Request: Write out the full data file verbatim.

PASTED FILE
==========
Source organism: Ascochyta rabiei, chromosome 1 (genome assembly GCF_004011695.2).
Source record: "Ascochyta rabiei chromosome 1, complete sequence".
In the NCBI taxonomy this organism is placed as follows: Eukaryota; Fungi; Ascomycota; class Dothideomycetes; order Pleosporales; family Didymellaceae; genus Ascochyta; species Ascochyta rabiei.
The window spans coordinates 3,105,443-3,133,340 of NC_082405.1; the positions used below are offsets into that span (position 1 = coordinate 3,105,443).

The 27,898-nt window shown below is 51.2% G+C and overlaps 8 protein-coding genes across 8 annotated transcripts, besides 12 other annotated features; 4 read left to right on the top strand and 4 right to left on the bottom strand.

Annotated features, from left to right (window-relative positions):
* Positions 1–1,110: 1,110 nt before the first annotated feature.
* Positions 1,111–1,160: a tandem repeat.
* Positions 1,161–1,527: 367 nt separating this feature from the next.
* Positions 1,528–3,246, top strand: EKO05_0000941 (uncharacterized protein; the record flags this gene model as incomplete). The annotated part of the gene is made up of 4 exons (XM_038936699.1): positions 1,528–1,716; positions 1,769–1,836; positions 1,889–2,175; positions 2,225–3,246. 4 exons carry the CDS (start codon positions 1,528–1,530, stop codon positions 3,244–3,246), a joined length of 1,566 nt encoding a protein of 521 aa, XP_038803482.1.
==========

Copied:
Source organism: Ascochyta rabiei, chromosome 1 (genome assembly GCF_004011695.2).
Source record: "Ascochyta rabiei chromosome 1, complete sequence".
In the NCBI taxonomy this organism is placed as follows: Eukaryota; Fungi; Ascomycota; class Dothideomycetes; order Pleosporales; family Didymellaceae; genus Ascochyta; species Ascochyta rabiei.
The window spans coordinates 3,105,443-3,133,340 of NC_082405.1; the positions used below are offsets into that span (position 1 = coordinate 3,105,443).

The 27,898-nt window shown below is 51.2% G+C and overlaps 8 protein-coding genes across 8 annotated transcripts, besides 12 other annotated features; 4 read left to right on the top strand and 4 right to left on the bottom strand.

Annotated features, from left to right (window-relative positions):
* Positions 1–1,110: 1,110 nt before the first annotated feature.
* Positions 1,111–1,160: a tandem repeat.
* Positions 1,161–1,527: 367 nt separating this feature from the next.
* Positions 1,528–3,246, top strand: EKO05_0000941 (uncharacterized protein; the record flags this gene model as incomplete). The annotated part of the gene is made up of 4 exons (XM_038936699.1): positions 1,528–1,716; positions 1,769–1,836; positions 1,889–2,175; positions 2,225–3,246. 4 exons carry the CDS (start codon positions 1,528–1,530, stop codon positions 3,244–3,246), a joined length of 1,566 nt encoding a protein of 521 aa, XP_038803482.1.